But how is this evangelical/conservative Protestant allegation possible when even most Roman Catholic scholars, who every much believe in the supernatural and the bodily resurrection of Jesus and represent a significant percentage of NT scholarship, also doubt the eyewitness authorship and early dating of the Gospels?  One evangelical apologist reading my blog has questioned the veracity of this third assertion.  So, can I back up this assertion with evidence?  Let me try.  Below are quotes by conservative Christians on this issue.


Quotes by Conservative Christians:

William Lane Craig, conservative Christian historian and apologist:  “Although most New Testament critics claim that the gospels were written after A.D. 70, that assertion, states Cambridge University’s John A. T. Robinson, is largely the result of scholarly laziness, the tyranny of unexamined presuppositions, and almost willful blindness on the part of the critics.”

(Gary:  “Presuppositions” meaning…anti-supernaturalism??  “Willful blindness” meaning…bias??  Sounds to me like Craig is endorsing Robinson’s belief that scholars who hold to a later dating of the Gospels do so due to a bias against the supernatural.)

Source:  here


Tom Lambrecht, conservative Christian apologistBy “modern Bible scholars,” I assume you mean those following a critical interpretation of Scripture. This stems from a liberal bias against miracles, predictive prophecy, and other characteristics of the Bible. One example is the Jesus Seminar, in which scholars voted which of the Gospel sayings of Jesus were actually authentically spoken by him. I reject this approach to Scripture. There are many evangelical biblical scholars who support the authenticity of the Gospels. Even some non-evangelical scholars also support this. The textual and historical evidence for the Gospels’ authenticity is much stronger than for any other comparable historical document. It is only liberal bias that causes scholars to doubt the Bible’s authenticity. Paul in I Corinthians claims there were over 500 eyewitnesses to the resurrection. And nearly all Bible scholars believe I Corinthians is authentically written by Paul. So the views of those who discount the Gospels do not concern me.

Source:  here


Stephan J. Bedard, conservative Christian apologist:  Since critical scholars have trouble believing in real prophecy, they assume Mark wrote this after, as it was happening or just before the destruction of the Temple in 70 AD.  Often they grudgingly give Mark a date of around 68, so that the destruction might not have quite happened but yet is close enough that the writing was on the wall.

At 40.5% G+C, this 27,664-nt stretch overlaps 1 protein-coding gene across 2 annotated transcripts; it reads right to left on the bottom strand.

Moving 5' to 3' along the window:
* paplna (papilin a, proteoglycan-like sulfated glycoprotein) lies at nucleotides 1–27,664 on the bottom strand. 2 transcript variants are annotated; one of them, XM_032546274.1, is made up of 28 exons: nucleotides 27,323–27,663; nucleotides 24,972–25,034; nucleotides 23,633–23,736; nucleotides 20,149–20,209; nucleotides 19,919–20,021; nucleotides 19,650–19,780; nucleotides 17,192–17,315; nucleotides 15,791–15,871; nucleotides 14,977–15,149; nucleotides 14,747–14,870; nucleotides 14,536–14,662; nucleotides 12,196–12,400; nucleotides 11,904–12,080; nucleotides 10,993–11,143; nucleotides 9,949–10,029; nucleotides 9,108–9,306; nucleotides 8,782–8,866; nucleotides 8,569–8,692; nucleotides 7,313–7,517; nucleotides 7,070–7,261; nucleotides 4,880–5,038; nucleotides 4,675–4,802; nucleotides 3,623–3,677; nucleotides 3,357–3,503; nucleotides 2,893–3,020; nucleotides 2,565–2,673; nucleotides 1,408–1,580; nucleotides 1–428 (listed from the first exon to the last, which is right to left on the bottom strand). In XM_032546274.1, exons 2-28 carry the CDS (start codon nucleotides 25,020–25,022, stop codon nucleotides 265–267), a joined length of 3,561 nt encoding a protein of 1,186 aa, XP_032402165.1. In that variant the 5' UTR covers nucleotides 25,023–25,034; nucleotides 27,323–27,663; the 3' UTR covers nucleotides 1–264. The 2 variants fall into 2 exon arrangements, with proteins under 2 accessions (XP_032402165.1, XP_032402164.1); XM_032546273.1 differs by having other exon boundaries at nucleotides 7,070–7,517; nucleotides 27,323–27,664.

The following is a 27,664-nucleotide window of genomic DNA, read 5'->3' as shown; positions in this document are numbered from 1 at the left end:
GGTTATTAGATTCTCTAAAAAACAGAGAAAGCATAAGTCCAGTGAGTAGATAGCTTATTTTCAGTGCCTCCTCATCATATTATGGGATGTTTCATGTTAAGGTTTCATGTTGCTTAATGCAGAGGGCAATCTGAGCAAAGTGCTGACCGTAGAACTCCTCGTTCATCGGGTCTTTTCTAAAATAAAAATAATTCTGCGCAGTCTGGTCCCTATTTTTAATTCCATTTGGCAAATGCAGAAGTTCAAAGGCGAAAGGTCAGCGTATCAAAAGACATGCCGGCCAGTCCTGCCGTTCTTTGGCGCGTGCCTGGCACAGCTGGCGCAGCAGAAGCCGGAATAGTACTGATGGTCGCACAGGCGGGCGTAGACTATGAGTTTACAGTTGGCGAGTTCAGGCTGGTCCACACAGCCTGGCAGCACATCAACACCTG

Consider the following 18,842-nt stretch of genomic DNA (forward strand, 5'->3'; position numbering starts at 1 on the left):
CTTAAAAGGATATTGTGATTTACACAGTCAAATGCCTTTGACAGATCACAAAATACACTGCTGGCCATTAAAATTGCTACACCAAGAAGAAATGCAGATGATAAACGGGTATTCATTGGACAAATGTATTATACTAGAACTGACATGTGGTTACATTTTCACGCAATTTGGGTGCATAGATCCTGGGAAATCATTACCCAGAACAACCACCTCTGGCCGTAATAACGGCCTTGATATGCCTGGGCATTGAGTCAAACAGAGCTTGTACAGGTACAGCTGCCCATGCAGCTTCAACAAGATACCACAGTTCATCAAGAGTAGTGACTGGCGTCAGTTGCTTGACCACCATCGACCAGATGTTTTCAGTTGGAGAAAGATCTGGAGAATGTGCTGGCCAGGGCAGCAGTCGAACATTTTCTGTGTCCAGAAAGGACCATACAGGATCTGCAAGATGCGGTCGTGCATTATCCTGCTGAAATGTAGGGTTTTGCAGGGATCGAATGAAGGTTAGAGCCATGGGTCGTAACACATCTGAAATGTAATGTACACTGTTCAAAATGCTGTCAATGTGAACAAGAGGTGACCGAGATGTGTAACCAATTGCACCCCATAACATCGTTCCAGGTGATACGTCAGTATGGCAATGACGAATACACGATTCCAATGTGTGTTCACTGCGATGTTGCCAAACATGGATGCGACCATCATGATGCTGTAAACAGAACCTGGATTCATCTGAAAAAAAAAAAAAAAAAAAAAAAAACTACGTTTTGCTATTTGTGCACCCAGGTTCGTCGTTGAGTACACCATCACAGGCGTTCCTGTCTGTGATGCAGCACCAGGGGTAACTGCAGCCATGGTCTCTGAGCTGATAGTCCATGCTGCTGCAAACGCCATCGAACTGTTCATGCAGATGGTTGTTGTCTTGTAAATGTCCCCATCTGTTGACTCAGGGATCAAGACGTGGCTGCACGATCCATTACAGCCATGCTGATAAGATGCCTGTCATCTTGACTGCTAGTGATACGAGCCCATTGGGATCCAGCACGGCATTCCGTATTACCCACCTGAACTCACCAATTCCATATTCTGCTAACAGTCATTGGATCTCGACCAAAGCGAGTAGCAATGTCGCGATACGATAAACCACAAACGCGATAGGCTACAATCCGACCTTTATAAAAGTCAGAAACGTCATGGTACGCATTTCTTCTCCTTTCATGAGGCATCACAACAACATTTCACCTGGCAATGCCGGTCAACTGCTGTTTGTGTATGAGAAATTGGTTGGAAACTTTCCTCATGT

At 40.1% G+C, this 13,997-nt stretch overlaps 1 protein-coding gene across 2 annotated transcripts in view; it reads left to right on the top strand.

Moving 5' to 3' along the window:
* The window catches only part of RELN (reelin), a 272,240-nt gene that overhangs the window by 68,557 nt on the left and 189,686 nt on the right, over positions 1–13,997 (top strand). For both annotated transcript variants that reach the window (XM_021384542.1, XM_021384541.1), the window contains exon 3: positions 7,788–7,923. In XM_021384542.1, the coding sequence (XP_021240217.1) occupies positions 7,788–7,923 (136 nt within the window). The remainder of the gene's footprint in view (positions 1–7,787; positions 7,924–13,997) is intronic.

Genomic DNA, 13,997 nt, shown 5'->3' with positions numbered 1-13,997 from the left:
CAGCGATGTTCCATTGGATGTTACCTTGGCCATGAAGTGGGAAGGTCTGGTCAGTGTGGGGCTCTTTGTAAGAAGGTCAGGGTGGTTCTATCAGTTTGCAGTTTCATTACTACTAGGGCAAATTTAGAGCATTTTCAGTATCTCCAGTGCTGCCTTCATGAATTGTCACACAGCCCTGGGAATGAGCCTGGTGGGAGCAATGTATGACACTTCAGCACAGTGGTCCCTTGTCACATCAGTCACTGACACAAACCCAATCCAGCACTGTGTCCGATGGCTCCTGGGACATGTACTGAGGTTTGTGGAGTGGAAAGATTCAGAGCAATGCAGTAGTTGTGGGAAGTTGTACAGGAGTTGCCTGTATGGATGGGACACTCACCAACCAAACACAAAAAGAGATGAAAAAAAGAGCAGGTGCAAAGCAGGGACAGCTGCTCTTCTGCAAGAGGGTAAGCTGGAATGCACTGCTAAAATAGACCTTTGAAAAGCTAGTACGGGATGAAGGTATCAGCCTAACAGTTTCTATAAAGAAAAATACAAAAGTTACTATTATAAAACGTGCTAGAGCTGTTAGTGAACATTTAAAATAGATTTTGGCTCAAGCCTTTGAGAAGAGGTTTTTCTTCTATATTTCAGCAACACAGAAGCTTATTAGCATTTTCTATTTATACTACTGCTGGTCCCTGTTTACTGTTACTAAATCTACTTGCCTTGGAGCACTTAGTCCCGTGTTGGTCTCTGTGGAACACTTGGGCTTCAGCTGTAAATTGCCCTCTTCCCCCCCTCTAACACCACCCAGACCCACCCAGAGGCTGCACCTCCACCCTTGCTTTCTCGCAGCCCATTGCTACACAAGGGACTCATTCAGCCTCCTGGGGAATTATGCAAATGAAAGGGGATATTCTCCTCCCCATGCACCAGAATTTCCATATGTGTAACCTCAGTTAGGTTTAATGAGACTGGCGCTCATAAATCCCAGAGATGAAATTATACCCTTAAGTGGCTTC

(Gary:  All critical scholars have a bias against prophecy and the supernatural?  I don’t think so!  Most Roman Catholic scholars accept the standard dating of Mark to circa 70 CE.  Are we to believe that most Roman Catholic scholars are biased against the supernatural and prophecies??)

Source:  here


Erik Manning, conservative Christian apologist: The consensus of critics tells us that the first gospel was written around 70 AD. The other three followed within the next 5 to 20 years. But where does this consensus come from?  I’ll be straight up here. This dating comes from historians who rule out the supernatural. 

Source:  here


JP Moreland, conservative Christian theologian:  Until recent years, a fairly standard dating of the Gospels was this: Mark at 70, Matthew and Luke at 75 to 85, and John at 95. This dating was based on the belief that Mark was the earliest Gospel. It was also assumed that the Gospels were a result of a fairly long period when the Jesus tradition was circulated in various forms which would have taken time to develop and stabilize. But as we have seen in our discussion of Jewish oral tradition, there is no reason to doubt that many of the structural forms of the tradition came from Jesus himself or the early disciples. Further, there is no way of knowing how long it would have taken for a tradition to be put into forms, since there is no comparable first-century tradition which can clearly be dated at various stages of its development.  Moreover, the Gospels are given these dates because of Jesus predictions of the fall of Jerusalem (70) in Matthew 24, Mark 13, and Luke 21. But again, this simply reflects an anti-supernatural bias. 

Source:  here